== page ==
May 26Edit

Tamil refugees in Polonnaruwa were being guarded at the police station. Throughout the day, Sinhalese mobs from various parts of the Polonnaruwa area converged at the station for a nighttime assault. There was only a small police force to keep the crowd at bay. At around 2 p.m., an army unit of 25 men arrived with a Bren gun to aid the police officers. Fearing that the unit's arrival was a sign of more army units on the way, the 3,000 strong mob decided to attack the station before more security arrived. At around 3:20 pm, the mob started to advance onto the police station. The army fired warning shots, but this only made the mob more confident that the army was bluffing. Polonnaruwa District Government Agent Derryck Aluwihare signed an order permitting the security forces to shoot people if necessary. With this, the soldiers fired a Bren gun at the advancing crowd, killing three. The crowd dispersed thereafter.[23]

Violence against Tamils also took place in areas like Kurunegala, Dambulla, Galewela, and Panadura. At 10 a.m. that morning, following the spread of news of the deaths of Police Sergeant Appuhamy and D. A. Seneviratne, Sinhalese gangs began beating Tamils in Colombo and several of its suburbs. Shops were burned and looted. At this stage, the violence was largely limited to assault, looting, and arson. That evening, Prime Minister Bandaranaike made an appeal to the nation calling for peace. However, he implied that Tamils had initiated the riots by only mentioning the killings in the Batticaloa District, particularly D. A. Seneviratne's murder, as a cause of communal violence.[26]

Countrywide violenceEdit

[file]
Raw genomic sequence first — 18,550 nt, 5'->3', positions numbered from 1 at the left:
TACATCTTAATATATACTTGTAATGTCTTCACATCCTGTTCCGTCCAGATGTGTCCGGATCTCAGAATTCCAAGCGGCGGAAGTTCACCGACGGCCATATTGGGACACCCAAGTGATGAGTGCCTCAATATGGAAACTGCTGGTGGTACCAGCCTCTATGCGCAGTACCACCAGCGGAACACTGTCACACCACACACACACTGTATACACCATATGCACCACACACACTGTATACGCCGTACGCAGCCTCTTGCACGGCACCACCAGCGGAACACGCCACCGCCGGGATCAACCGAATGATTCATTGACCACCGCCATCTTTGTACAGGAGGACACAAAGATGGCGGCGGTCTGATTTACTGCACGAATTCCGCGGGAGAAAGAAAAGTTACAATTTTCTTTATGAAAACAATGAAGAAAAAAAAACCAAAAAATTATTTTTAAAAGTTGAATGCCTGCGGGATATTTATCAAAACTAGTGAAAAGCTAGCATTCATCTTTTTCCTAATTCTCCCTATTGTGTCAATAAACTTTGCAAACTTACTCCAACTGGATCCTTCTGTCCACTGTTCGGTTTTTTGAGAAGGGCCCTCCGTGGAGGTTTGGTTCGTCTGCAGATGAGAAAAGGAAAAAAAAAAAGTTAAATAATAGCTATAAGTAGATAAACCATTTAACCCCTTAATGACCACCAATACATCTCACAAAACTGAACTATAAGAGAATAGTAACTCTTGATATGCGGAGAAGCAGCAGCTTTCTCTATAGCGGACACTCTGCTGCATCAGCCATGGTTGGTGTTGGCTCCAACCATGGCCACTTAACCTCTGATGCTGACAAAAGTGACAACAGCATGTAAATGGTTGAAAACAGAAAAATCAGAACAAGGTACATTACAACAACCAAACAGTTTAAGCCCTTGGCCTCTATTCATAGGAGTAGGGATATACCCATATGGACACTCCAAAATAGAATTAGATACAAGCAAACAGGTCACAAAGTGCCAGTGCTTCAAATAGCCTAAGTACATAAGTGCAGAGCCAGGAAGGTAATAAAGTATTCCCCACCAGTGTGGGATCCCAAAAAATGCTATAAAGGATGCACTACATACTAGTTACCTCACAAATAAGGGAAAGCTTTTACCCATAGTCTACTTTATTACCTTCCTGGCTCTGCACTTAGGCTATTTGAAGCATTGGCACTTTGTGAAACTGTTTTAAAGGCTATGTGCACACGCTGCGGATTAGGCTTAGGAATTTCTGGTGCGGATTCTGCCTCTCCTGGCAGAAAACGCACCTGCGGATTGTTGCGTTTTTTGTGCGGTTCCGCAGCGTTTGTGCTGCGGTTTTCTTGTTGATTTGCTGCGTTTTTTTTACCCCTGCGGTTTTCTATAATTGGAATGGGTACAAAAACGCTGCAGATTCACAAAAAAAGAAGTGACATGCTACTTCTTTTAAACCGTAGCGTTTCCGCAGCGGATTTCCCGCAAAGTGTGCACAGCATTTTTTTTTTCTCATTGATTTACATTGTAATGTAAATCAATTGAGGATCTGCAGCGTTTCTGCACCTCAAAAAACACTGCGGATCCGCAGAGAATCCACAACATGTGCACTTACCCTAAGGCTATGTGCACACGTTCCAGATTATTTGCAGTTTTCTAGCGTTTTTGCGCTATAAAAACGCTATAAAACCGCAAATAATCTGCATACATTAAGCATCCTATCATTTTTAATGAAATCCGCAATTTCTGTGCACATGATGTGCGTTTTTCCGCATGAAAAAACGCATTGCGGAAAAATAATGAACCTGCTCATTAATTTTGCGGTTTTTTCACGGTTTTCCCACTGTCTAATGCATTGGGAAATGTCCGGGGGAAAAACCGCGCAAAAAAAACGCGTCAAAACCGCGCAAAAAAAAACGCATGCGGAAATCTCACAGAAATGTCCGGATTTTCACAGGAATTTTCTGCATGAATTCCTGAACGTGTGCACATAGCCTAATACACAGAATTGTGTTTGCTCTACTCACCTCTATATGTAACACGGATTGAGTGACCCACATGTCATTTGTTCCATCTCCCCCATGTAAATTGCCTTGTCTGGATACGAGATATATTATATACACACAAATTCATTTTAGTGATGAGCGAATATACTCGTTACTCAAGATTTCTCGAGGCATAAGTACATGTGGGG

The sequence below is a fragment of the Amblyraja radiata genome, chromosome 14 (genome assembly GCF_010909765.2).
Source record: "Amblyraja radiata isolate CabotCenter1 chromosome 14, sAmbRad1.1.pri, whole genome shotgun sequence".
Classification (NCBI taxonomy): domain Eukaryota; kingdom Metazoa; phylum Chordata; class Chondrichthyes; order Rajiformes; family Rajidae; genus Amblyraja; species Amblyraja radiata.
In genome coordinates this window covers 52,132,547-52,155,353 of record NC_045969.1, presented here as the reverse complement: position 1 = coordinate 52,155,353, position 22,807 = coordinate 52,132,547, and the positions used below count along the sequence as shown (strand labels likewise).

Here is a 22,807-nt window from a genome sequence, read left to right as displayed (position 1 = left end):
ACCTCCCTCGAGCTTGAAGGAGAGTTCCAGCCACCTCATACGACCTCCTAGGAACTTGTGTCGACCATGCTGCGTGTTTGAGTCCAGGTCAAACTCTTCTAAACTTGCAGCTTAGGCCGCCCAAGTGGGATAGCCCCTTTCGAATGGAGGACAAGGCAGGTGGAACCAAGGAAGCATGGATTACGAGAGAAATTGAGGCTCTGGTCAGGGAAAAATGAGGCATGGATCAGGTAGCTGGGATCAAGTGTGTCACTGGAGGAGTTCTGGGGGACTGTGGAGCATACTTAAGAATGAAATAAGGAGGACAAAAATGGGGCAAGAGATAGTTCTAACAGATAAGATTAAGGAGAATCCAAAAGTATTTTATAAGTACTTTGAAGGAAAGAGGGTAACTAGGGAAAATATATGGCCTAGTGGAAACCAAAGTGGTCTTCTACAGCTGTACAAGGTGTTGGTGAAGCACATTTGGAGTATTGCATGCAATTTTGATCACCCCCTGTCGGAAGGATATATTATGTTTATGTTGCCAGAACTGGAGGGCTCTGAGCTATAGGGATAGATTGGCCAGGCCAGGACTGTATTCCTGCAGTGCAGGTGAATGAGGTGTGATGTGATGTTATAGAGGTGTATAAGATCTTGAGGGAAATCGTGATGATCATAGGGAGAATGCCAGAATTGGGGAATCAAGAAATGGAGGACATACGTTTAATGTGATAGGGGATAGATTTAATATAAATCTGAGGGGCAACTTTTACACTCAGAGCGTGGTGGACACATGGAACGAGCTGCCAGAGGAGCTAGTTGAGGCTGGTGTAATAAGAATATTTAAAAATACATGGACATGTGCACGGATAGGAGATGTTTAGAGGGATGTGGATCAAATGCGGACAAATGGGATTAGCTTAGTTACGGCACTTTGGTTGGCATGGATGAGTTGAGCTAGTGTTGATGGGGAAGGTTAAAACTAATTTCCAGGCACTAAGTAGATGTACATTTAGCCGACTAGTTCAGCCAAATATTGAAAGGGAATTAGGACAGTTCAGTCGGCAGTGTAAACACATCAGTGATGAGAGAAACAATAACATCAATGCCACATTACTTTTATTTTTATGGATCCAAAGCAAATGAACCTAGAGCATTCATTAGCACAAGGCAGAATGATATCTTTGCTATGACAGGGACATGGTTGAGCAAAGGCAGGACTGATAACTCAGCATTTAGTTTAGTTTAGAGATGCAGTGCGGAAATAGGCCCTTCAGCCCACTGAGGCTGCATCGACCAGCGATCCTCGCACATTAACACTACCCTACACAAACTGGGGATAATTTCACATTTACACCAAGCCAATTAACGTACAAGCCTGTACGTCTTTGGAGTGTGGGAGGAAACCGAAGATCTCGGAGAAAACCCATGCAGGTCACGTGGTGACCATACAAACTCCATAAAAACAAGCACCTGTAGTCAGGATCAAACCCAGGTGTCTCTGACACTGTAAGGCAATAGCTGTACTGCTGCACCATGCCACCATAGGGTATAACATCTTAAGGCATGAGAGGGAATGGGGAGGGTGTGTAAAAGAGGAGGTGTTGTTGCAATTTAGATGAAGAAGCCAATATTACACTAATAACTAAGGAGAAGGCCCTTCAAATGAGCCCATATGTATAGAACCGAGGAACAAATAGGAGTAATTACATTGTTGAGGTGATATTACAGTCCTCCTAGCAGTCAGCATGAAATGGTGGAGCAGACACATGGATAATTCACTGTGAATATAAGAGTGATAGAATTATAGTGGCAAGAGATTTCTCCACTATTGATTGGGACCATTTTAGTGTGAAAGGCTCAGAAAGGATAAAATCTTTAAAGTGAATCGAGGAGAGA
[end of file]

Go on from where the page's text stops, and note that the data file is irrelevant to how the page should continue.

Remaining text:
Violence against TamilsEdit

Bandaranaike's appeal ended up triggering far more severe anti-Tamil violence.[26] What had been limited to mostly limited to arson, looting, and assault now included murder and rape. Widespread rioting along the coast from Colombo to Matara was mainly triggered by the return of Sinhalese fishermen who had been chased to the ocean by Tamil rioters in the Eastern Province.[19]

In Panadura, a rumor[26] spread that Tamils had cut off the breasts and murdered a female teacher in Batticaloa. Upon hearing this rumour, a Sinhalese gang tried to burn down the Hindu Kovil; unable to set fire to the building, they pulled out a Brahmin priest and burned him alive instead.[27] Subsequent investigations showed there was no female teacher from Panadura stationed in Batticaloa. Gangs roamed Colombo, looking for people who might be Tamil. The usual way to distinguish Tamils from Sinhalese was to look for men who wore shirts outside of their pants, or men with pierced ears, both common customs among Tamils. People who could not read a Sinhala newspaper (which included some Sinhalese who were educated in English) were beaten or killed.[28]

One trick used by the gangs was to disguise themselves as policemen. They would tell Tamils to flee to the police station for their safety. Once the Tamils had left, the empty houses were looted and burned. Across the country, arson, rape, pillage and murder spread. Though the state police eventually helped to quell the riots, they were accused of being initially inactive and even fanning the riots in several places.[3][6] Some Sinhalese did try to protect their Tamil neighbours, often risking their own lives to shelter them in their homes.